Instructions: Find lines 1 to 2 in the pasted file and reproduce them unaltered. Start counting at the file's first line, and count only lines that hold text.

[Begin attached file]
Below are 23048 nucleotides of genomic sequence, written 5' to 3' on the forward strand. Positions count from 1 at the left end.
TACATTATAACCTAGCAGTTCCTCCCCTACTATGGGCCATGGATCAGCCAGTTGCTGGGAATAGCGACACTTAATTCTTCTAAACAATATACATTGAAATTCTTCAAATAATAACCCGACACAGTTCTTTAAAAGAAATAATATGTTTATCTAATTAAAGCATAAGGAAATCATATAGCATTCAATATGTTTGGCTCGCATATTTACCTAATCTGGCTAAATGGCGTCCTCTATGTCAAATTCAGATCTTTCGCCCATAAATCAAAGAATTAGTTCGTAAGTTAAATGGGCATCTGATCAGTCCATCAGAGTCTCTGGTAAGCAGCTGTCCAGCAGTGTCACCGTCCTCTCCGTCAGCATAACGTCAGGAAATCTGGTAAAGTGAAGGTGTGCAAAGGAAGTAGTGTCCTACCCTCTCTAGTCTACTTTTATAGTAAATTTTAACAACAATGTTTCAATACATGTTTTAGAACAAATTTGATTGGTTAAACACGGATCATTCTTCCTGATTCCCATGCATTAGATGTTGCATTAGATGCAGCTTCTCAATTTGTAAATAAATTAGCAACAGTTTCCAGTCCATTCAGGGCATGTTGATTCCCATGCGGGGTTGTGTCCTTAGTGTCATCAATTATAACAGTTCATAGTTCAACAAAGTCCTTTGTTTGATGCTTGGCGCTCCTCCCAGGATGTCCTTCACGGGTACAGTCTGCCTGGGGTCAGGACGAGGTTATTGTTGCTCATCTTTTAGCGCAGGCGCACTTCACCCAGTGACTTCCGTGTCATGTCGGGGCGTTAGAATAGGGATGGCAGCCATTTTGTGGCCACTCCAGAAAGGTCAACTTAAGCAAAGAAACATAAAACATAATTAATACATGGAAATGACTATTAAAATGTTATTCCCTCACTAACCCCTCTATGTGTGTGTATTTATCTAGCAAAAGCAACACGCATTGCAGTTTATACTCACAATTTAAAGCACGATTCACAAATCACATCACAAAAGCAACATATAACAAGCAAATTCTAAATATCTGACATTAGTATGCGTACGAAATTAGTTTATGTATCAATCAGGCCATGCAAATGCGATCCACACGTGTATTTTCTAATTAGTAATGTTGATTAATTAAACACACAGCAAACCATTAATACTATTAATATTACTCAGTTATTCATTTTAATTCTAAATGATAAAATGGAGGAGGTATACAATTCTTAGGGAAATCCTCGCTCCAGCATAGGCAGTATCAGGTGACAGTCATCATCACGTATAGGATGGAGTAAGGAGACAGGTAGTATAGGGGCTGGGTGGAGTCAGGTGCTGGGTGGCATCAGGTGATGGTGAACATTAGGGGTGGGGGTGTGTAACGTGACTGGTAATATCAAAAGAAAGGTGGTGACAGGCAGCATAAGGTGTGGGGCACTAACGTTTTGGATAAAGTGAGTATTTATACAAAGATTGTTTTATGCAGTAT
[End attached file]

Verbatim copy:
Below are 23048 nucleotides of genomic sequence, written 5' to 3' on the forward strand. Positions count from 1 at the left end.
TACATTATAACCTAGCAGTTCCTCCCCTACTATGGGCCATGGATCAGCCAGTTGCTGGGAATAGCGACACTTAATTCTTCTAAACAATATACATTGAAATTCTTCAAATAATAACCCGACACAGTTCTTTAAAAGAAATAATATGTTTATCTAATTAAAGCATAAGGAAATCATATAGCATTCAATATGTTTGGCTCGCATATTTACCTAATCTGGCTAAATGGCGTCCTCTATGTCAAATTCAGATCTTTCGCCCATAAATCAAAGAATTAGTTCGTAAGTTAAATGGGCATCTGATCAGTCCATCAGAGTCTCTGGTAAGCAGCTGTCCAGCAGTGTCACCGTCCTCTCCGTCAGCATAACGTCAGGAAATCTGGTAAAGTGAAGGTGTGCAAAGGAAGTAGTGTCCTACCCTCTCTAGTCTACTTTTATAGTAAATTTTAACAACAATGTTTCAATACATGTTTTAGAACAAATTTGATTGGTTAAACACGGATCATTCTTCCTGATTCCCATGCATTAGATGTTGCATTAGATGCAGCTTCTCAATTTGTAAATAAATTAGCAACAGTTTCCAGTCCATTCAGGGCATGTTGATTCCCATGCGGGGTTGTGTCCTTAGTGTCATCAATTATAACAGTTCATAGTTCAACAAAGTCCTTTGTTTGATGCTTGGCGCTCCTCCCAGGATGTCCTTCACGGGTACAGTCTGCCTGGGGTCAGGACGAGGTTATTGTTGCTCATCTTTTAGCGCAGGCGCACTTCACCCAGTGACTTCCGTGTCATGTCGGGGCGTTAGAATAGGGATGGCAGCCATTTTGTGGCCACTCCAGAAAGGTCAACTTAAGCAAAGAAACATAAAACATAATTAATACATGGAAATGACTATTAAAATGTTATTCCCTCACTAACCCCTCTATGTGTGTGTATTTATCTAGCAAAAGCAACACGCATTGCAGTTTATACTCACAATTTAAAGCACGATTCACAAATCACATCACAAAAGCAACATATAACAAGCAAATTCTAAATATCTGACATTAGTATGCGTACGAAATTAGTTTATGTATCAATCAGGCCATGCAAATGCGATCCACACGTGTATTTTCTAATTAGTAATGTTGATTAATTAAACACACAGCAAACCATTAATACTATTAATATTACTCAGTTATTCATTTTAATTCTAAATGATAAAATGGAGGAGGTATACAATTCTTAGGGAAATCCTCGCTCCAGCATAGGCAGTATCAGGTGACAGTCATCATCACGTATAGGATGGAGTAAGGAGACAGGTAGTATAGGGGCTGGGTGGAGTCAGGTGCTGGGTGGCATCAGGTGATGGTGAACATTAGGGGTGGGGGTGTGTAACGTGACTGGTAATATCAAAAGAAAGGTGGTGACAGGCAGCATAAGGTGTGGGGCACTAACGTTTTGGATAAAGTGAGTATTTATACAAAGATTGTTTTATGCAGTAT